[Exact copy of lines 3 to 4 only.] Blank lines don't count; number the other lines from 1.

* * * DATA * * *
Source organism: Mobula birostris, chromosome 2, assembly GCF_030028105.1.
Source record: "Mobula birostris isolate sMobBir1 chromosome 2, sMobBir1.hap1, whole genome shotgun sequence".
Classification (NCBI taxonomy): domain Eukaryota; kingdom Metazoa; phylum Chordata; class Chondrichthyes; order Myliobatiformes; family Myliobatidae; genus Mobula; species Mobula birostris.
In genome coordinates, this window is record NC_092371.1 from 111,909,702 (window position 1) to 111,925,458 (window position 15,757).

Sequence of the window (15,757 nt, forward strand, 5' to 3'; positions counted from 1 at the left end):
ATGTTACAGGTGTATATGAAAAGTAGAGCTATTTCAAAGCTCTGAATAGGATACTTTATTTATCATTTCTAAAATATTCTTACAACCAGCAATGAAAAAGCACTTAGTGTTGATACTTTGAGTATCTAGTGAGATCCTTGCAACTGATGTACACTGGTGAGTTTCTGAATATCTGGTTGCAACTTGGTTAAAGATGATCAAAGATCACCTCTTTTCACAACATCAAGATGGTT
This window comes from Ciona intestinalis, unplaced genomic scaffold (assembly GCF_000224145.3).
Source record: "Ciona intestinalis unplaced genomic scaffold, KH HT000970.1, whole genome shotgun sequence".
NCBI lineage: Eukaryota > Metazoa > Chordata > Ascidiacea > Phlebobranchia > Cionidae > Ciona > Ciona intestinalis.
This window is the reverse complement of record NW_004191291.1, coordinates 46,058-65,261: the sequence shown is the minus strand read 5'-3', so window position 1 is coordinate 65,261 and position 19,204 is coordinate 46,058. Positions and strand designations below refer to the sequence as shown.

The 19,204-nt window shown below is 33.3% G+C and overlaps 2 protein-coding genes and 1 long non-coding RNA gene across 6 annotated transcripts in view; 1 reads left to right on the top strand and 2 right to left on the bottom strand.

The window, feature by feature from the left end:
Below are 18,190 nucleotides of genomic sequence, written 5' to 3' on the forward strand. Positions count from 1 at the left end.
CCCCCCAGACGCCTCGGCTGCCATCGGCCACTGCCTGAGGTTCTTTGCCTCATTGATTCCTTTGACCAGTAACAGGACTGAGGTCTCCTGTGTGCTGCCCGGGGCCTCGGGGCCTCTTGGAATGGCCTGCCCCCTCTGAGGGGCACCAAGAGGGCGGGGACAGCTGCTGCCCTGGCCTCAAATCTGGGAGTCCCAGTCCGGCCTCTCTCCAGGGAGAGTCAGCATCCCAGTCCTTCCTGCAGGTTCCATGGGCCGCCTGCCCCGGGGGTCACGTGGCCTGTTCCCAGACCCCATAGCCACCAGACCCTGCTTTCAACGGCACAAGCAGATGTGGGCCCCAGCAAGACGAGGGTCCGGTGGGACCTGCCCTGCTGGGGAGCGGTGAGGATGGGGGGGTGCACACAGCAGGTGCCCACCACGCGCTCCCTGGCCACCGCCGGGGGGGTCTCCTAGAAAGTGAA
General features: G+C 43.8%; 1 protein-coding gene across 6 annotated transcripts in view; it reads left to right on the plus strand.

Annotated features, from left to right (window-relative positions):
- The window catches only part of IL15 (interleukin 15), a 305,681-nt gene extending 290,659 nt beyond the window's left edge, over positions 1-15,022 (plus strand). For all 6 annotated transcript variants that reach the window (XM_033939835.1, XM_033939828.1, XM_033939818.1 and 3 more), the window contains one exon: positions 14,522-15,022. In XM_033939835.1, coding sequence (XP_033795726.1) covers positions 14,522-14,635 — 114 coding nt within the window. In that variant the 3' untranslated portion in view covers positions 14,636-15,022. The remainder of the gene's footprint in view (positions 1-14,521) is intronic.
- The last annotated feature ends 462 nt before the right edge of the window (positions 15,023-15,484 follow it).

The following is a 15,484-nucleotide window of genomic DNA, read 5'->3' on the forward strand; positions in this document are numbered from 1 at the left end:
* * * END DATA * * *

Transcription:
Classification (NCBI taxonomy): domain Eukaryota; kingdom Metazoa; phylum Chordata; class Chondrichthyes; order Myliobatiformes; family Myliobatidae; genus Mobula; species Mobula birostris.
In genome coordinates, this window is record NC_092371.1 from 111,909,702 (window position 1) to 111,925,458 (window position 15,757).